NEW research from Shelter reveals the impact of homelessness on school age children. Half of teachers at state schools in England (49 per cent) work at a school with children who are homeless or who have become homeless in the last year.
With a dire shortage of social homes, and sky-high private rents forcing more families into homelessness, there are now nearly 140,000 children living in temporary accommodation in England. This means one in 84 children are homeless in England today.
Shelter’s survey of more than 1,000 teachers, carried out by YouGov reveals a failing housing system that is inflicting untold damage on children’s education.
Polly Neate, Chief Executive of Shelter, said: “With one in 84 children homeless in England right now, the immense damage being inflicted on their education is a national scandal. An alarming number of teachers are bearing witness to the horrors of homelessness and bad housing that families tell our services about every day. Appalling stories of children falling asleep in class because they don’t have their own bed, and parents filled with worry because they can’t even cook a hot meal in their grim hostel without a kitchen.”
Shelter’s research dives even deeper into the heart-breaking effects of the housing emergency on children, as witnessed by teachers who’ve worked with children experiencing homelessness in the last year:
- 87 per cent said that children have come to school hungry. Temporary accommodation such as B&Bs and hostels often have only basic or no kitchen facilities at all.
- 91 per cent said that children’s living situation had negatively affected the mental health of children at their school. 81 per cent reported it having a negative impact on physical health.
- 78 per cent reported friendship breakdowns among children struggling with homelessness and bad housing.
Shelter’s research resonates with Chiara, a teacher from East London. She said: “Many of the young people I teach are being put at a huge disadvantage by homelessness and bad housing. I have students who have been moved miles out of their area. They get up at 5am just to make it in to school. They’re hungry and tired. We do everything we can for them, but they end up falling behind.
“Some have been placed in temporary accommodation where they don’t even have locks on their doors. They hear alarms going off all night and people coming in and out. They don’t feel safe at all. It’s a vicious cycle because without a secure home, their education suffers.”
Polly Neate continued: “How do we expect children to concentrate in class and succeed without a safe place to call home? To end the nightmare of child homelessness the government must make renting more affordable and build decent social homes. Until then, we need the public’s support more than ever so that we can keep fighting for the families on the frontline of the housing emergency.”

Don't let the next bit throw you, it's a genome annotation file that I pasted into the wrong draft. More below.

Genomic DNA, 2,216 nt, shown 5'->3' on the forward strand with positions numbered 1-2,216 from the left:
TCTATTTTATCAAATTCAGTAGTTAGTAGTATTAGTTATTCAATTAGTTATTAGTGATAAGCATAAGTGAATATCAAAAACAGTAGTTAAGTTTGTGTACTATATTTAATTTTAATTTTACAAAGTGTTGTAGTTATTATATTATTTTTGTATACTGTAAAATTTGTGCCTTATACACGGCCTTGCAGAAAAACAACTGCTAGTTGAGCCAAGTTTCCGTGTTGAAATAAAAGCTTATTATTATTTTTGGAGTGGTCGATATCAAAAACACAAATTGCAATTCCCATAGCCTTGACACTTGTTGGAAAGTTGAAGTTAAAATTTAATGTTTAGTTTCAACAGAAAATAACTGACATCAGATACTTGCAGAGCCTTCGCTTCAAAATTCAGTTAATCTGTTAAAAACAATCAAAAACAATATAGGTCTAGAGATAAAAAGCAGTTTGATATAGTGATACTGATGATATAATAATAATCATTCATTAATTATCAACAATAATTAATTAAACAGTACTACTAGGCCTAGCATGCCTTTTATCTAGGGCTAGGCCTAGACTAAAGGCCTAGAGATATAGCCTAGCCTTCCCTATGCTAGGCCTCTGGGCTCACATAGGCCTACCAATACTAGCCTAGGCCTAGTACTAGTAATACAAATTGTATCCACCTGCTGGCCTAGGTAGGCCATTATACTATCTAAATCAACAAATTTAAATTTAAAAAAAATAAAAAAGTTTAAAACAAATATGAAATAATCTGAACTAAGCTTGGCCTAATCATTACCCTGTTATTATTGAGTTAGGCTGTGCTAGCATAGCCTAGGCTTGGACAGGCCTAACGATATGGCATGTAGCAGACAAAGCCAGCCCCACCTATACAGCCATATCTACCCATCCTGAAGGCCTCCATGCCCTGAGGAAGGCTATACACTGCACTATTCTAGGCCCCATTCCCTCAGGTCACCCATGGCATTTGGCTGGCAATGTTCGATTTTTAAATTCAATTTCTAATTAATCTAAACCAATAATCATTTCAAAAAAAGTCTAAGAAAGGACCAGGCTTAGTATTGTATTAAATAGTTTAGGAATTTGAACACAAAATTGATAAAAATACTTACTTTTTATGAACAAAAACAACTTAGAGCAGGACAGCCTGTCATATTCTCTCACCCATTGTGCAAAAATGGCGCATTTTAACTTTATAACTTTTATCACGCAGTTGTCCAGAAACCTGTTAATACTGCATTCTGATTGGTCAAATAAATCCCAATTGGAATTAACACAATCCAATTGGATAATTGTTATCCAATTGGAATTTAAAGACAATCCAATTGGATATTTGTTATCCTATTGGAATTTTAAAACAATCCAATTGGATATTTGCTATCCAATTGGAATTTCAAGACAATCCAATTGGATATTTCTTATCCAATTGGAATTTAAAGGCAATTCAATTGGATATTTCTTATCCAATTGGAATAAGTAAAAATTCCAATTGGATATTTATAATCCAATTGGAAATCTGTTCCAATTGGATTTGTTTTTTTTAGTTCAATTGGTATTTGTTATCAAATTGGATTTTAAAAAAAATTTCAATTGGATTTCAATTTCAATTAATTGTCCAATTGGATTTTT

Ethan, 17, lives with his mother in Hackney, London. When Ethan was 11, his family received a S21 no fault eviction notice, which plunged them into homelessness. They were housed in temporary accommodation for the next six years where they dealt with appalling conditions including mould, disrepair, and pest problems. This had a huge impact on Ethan’s health, education, and wellbeing throughout his time at school.
Ethan said: “We spent just over a year in the hostel when we were first evicted. The place was infested with cockroaches and there wasn’t any drinking water – we didn’t even have a kitchen. If you wanted to do dishes, you had to use a bucket in the shower and cooking anything was impossible, so I often went to school hungry.
“I was always so exhausted because I had to wake up so early to get to school. I got home at 5.30pm every day because I had to stay late to do my homework. There just wasn’t any space to concentrate at home – the place was so small that mum was constantly injuring herself, and we were always bumping into each other. It was a nightmare.
“We were moved to different temporary accommodation after the first year. The building wasn’t looked after properly, and my room became covered in mould. Half of my things were destroyed because it was so damp, and I had to sleep on the couch or share a bedroom with my mum – which was hard. In the end, the damp became so bad that the floor in the living room rose by nearly a foot.”
* Source: Shelter